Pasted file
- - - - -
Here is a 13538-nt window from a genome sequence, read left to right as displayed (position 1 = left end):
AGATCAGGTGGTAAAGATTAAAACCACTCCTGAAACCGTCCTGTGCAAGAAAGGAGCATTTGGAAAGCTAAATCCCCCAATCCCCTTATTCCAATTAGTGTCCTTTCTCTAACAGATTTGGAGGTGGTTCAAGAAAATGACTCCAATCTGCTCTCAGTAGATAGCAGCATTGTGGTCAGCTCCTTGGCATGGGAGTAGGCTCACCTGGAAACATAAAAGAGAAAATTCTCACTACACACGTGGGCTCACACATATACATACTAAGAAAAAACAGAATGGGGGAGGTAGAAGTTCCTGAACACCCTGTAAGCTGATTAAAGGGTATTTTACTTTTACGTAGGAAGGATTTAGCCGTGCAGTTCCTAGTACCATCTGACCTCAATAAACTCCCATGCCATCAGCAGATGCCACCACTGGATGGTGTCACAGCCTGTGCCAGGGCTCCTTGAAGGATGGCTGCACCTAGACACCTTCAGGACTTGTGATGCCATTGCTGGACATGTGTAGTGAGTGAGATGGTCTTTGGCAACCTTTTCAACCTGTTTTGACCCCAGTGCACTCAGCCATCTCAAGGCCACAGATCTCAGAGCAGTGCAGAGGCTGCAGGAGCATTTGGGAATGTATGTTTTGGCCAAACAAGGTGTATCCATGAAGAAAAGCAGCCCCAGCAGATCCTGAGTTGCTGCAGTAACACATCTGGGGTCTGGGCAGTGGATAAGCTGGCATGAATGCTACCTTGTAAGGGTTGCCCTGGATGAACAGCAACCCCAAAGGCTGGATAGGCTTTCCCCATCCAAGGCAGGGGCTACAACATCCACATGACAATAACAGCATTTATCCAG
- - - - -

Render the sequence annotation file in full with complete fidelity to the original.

Here is a 13538-nt window from a genome sequence, read left to right as displayed (position 1 = left end):
AGATCAGGTGGTAAAGATTAAAACCACTCCTGAAACCGTCCTGTGCAAGAAAGGAGCATTTGGAAAGCTAAATCCCCCAATCCCCTTATTCCAATTAGTGTCCTTTCTCTAACAGATTTGGAGGTGGTTCAAGAAAATGACTCCAATCTGCTCTCAGTAGATAGCAGCATTGTGGTCAGCTCCTTGGCATGGGAGTAGGCTCACCTGGAAACATAAAAGAGAAAATTCTCACTACACACGTGGGCTCACACATATACATACTAAGAAAAAACAGAATGGGGGAGGTAGAAGTTCCTGAACACCCTGTAAGCTGATTAAAGGGTATTTTACTTTTACGTAGGAAGGATTTAGCCGTGCAGTTCCTAGTACCATCTGACCTCAATAAACTCCCATGCCATCAGCAGATGCCACCACTGGATGGTGTCACAGCCTGTGCCAGGGCTCCTTGAAGGATGGCTGCACCTAGACACCTTCAGGACTTGTGATGCCATTGCTGGACATGTGTAGTGAGTGAGATGGTCTTTGGCAACCTTTTCAACCTGTTTTGACCCCAGTGCACTCAGCCATCTCAAGGCCACAGATCTCAGAGCAGTGCAGAGGCTGCAGGAGCATTTGGGAATGTATGTTTTGGCCAAACAAGGTGTATCCATGAAGAAAAGCAGCCCCAGCAGATCCTGAGTTGCTGCAGTAACACATCTGGGGTCTGGGCAGTGGATAAGCTGGCATGAATGCTACCTTGTAAGGGTTGCCCTGGATGAACAGCAACCCCAAAGGCTGGATAGGCTTTCCCCATCCAAGGCAGGGGCTACAACATCCACATGACAATAACAGCATTTATCCAG